Market Commentary 7th May 2019

Posted by melaniebond
Market Commentary 7th May 2019
Equity Indices
The FTSE 100 ended the week 0.6% down at 7,380 on Friday, as a strengthening Sterling negatively affected the export heavy index. A strong week for Sterling was the main cause for a drop in the index, as global equity markets had a mixed week.

With the Conservatives and Labour losing seats in local elections, there is mounting pressure on Theresa May to hold cross-party talks on Brexit. Sterling surged on the hope that Brexit could be resolved sooner than planned and this negatively affected the FTSE100.

Shares in medical device maker, Smith & Nephew, jumped almost 5% following an increase in Q1 revenue and lifting its full year projected earnings.

The Bank of England kept interest rates at 0.75%, although Governor Mark Carney hinted that rate hikes could be more frequent in the future.

European equity markets edged slightly down last week, with the FTSE All World Index – Europe ex UK down 0.2% and France’s CAC down 0.4%. Germany’s DAX saw a weekly rise, up 0.8% across the week as both German and Eurozone manufacturing PMI data was within expectations. There was also positive unemployment data released, with Eurozone unemployment at its lowest since 2008.

A weakened Euro aided the export heavy DAX, particularly the automobile sector.

US equities were a mixed bag last week, with the S&P 500 ending the week 0.2% up, the NASDAQ 0.2% up and the Dow Jones 0.1% down. All 3 indices were down through Thursday following little progress in trade talks with China, before strong employment figures were released. Unemployment dropped to its lowest figure since 1969 and has dropped by almost 2/3rds since the Financial Crisis.
Asian markets ended the week up as China’s economic stimulus package continues. The FTSE All World Index – Asia Pacific was up by 0.5% across the week, with the Hang Seng up by 1.6%. Japan’s Nikkei was closed last week as part of the celebrations over the appointment of a new emperor, following the first abdication by a Japanese emperor in over 200 years.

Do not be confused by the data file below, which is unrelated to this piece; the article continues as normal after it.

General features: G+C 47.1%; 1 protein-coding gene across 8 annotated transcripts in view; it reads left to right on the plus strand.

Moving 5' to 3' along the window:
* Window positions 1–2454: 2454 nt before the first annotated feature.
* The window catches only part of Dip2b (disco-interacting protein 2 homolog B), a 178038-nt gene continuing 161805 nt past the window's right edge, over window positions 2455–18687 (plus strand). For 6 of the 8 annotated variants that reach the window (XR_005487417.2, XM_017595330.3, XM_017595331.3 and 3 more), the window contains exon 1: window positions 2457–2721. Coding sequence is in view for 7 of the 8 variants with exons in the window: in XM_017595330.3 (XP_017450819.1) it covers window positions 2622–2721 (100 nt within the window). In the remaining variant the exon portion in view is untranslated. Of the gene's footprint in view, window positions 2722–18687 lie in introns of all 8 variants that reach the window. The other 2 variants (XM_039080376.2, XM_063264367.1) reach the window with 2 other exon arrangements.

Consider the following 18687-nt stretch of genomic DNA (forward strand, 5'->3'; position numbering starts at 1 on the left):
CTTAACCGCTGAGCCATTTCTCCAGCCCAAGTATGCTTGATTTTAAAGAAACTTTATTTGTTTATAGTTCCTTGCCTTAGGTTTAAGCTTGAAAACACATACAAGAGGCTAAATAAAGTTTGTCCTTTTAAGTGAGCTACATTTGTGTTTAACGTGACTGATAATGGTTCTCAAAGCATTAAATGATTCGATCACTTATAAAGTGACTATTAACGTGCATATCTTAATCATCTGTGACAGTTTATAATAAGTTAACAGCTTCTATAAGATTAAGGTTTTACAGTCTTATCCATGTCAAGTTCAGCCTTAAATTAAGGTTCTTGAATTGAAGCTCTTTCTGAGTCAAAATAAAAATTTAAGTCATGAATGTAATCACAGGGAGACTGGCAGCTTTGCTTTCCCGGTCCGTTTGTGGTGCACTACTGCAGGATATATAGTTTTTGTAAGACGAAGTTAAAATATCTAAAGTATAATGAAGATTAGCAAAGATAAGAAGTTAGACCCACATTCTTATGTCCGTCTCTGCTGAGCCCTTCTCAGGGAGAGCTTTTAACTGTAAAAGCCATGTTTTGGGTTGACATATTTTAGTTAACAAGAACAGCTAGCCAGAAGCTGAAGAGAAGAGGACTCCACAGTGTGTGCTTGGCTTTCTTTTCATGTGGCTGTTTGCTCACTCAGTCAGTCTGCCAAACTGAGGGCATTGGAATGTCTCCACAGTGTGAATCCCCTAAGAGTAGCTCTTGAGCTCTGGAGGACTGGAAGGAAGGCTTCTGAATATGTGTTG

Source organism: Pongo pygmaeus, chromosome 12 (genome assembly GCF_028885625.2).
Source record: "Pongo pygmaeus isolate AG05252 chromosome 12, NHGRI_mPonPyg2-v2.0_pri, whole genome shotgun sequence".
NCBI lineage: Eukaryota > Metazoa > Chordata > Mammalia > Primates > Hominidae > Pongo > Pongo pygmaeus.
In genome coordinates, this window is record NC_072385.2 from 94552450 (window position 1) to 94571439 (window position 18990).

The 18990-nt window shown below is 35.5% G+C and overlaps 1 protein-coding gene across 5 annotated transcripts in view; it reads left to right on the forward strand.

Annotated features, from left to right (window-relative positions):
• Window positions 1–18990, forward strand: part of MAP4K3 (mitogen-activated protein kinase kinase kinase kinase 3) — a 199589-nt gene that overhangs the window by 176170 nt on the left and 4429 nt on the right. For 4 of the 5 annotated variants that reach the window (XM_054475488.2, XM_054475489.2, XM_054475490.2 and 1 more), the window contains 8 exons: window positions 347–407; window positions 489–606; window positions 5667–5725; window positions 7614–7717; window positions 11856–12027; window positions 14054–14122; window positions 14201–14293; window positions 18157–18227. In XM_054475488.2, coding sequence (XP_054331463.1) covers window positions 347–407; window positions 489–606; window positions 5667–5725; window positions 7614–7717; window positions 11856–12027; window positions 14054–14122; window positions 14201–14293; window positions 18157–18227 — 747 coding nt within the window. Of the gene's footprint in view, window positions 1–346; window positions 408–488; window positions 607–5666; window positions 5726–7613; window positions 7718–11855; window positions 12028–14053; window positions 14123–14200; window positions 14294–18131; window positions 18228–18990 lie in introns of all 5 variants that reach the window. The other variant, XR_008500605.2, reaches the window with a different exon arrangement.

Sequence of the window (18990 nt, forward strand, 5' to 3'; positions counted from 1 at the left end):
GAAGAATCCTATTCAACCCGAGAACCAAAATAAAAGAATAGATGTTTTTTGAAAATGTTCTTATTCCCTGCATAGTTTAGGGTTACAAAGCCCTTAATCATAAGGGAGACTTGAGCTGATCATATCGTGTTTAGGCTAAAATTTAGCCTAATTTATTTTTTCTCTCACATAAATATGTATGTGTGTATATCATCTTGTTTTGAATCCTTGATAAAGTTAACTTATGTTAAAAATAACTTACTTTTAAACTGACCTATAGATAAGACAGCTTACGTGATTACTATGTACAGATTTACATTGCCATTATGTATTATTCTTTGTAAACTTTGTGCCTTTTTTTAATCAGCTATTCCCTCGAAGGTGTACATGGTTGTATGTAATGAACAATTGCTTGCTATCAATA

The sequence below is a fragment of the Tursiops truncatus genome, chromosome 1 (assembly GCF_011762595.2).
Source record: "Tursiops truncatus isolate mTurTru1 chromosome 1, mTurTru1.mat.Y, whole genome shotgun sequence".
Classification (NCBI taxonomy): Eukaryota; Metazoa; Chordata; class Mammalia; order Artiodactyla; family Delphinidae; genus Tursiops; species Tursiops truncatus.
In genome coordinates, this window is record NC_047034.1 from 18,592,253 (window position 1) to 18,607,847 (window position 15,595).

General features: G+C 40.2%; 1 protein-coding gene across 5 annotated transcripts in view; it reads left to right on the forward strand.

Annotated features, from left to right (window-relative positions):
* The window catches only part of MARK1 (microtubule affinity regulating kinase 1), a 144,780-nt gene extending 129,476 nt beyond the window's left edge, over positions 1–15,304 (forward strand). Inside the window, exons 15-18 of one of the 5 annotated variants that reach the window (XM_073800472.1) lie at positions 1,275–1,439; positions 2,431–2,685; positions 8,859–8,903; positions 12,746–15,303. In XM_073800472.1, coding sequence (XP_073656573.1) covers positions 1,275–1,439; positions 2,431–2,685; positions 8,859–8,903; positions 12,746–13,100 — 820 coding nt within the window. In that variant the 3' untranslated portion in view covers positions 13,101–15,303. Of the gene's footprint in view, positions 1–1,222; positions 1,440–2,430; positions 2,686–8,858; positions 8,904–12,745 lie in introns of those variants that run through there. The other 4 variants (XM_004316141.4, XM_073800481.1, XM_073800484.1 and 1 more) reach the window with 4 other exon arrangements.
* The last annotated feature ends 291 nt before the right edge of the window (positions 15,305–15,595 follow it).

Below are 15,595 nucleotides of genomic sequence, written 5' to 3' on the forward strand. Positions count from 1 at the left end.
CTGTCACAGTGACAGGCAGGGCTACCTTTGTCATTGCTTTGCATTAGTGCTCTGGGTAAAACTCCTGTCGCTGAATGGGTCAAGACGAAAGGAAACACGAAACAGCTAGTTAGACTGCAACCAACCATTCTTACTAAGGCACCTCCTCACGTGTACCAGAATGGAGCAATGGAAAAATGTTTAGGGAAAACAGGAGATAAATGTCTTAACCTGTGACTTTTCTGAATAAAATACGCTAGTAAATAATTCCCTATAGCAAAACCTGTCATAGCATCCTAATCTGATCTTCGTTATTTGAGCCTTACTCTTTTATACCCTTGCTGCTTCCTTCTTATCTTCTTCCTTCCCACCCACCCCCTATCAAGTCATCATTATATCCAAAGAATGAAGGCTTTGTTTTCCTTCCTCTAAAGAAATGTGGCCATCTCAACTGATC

Most Asian markets were closed on Wednesday for a bank holiday. US/China trade talks continued in Beijing, albeit without any substantive progress made.

Bond Yields
The 10-Year Gilt yield rose 7% across the week, ending Friday on 1.22%. With increased optimism that poor election results might force a Brexit resolution, a strengthening Sterling and no change to interest rates, investor optimism increased and demand for government debt waned.
10-Year German Bund yields ended the week 5 basis points up at 0.03%, again breaking back into positive territory. Positive unemployment figures helped increase yields, although general concern over the state of Eurozone economies has kept German government bond yields low.
US 10-Year Treasury yields ended the week 3 basis points up at 2.53%. With little movement in US equity markets there was little to change investor appetite towards bonds. Federal Reserve Chairman, Jerome Powell, stated that he was confident the inflation target of 2% could be met as interest rates remained unchanged.
GBP / USD – Current 1.3173 Previous 1.2916

GBP / EUR – Current 1.1761 Previous 1.1588

Sterling surged last week following poor local election results for the two main political parties. Sterling increased 1.5% against the Euro and 2% against the Dollar.

The Tories lost over 1,300 seats, prompting senior MPs to put pressure on Theresa May to progress cross party talks. Jeremy Corbyn announced on Friday that parliament must break the deadlock and “get a deal done”. With increased pressure on the government to reach a deal, there is hope that a deal may be reached sooner than previously expected.

The Gold spot price ended the week broadly flat at $1,279 per ounce on Friday. With global equity markets slightly up over the week, appetite for Gold reduced.
Oil prices dropped last week, with Brent Crude ending Friday 1.8% down at $70.85 per barrel, having dipped below $70 at one point.

Increased US production and inventories helped push prices lower. President Trump has been outspoken over recent months in demanding OPEC increase production in order to push oil prices lower.